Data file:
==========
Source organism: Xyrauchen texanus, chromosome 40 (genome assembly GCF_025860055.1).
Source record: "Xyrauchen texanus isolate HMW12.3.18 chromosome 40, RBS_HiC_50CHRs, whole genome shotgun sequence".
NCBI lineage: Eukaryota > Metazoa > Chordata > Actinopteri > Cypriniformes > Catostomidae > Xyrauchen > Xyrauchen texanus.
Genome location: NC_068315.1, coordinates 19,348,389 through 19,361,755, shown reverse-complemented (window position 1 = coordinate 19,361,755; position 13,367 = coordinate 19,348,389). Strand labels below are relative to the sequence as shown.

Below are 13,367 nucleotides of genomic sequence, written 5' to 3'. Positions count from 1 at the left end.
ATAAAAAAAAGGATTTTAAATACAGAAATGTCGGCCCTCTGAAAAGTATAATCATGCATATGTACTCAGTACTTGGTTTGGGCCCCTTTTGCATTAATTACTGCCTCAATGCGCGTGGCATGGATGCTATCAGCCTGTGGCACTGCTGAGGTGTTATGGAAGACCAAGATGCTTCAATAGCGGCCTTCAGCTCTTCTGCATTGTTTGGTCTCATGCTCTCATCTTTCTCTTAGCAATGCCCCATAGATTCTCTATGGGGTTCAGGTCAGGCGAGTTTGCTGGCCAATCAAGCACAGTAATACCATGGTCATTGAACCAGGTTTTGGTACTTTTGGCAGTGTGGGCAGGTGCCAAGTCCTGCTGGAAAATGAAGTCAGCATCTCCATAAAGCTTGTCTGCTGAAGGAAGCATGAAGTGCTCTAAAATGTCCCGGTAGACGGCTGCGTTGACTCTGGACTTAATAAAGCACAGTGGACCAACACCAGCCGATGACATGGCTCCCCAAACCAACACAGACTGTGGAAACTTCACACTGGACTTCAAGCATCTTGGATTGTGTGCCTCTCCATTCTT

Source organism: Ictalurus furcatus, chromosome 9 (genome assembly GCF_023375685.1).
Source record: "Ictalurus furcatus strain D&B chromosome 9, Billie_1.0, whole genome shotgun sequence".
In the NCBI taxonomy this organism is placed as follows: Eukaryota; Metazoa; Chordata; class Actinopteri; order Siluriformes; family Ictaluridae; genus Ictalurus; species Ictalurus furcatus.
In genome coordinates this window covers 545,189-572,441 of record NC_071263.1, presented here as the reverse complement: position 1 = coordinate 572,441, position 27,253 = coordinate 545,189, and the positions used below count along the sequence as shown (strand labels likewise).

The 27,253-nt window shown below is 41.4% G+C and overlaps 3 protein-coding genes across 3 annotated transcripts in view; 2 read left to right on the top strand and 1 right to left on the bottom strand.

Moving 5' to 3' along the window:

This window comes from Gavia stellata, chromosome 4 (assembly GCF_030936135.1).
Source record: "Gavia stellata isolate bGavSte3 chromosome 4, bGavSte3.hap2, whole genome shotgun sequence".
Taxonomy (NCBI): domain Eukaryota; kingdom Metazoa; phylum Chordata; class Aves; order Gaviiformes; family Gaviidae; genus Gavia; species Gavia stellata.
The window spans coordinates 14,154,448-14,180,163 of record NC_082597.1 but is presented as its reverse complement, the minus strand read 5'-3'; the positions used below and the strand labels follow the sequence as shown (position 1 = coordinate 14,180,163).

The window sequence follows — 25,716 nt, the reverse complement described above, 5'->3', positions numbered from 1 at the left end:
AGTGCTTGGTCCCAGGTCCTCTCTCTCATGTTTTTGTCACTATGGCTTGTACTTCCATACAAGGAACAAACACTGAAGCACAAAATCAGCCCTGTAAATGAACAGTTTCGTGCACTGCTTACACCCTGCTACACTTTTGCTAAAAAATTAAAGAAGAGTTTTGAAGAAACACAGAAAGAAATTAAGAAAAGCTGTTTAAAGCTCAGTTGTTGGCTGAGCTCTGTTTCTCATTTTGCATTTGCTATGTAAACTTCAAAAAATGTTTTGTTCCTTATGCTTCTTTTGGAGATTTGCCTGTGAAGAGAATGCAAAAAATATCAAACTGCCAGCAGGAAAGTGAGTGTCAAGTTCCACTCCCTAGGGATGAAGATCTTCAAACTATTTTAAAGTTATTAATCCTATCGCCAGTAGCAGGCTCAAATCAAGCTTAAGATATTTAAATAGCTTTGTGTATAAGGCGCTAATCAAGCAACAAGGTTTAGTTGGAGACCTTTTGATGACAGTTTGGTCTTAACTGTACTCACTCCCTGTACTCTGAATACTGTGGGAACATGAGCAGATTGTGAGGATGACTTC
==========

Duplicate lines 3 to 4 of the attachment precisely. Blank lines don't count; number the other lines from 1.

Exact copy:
NCBI lineage: Eukaryota > Metazoa > Chordata > Actinopteri > Cypriniformes > Catostomidae > Xyrauchen > Xyrauchen texanus.
Genome location: NC_068315.1, coordinates 19,348,389 through 19,361,755, shown reverse-complemented (window position 1 = coordinate 19,361,755; position 13,367 = coordinate 19,348,389). Strand labels below are relative to the sequence as shown.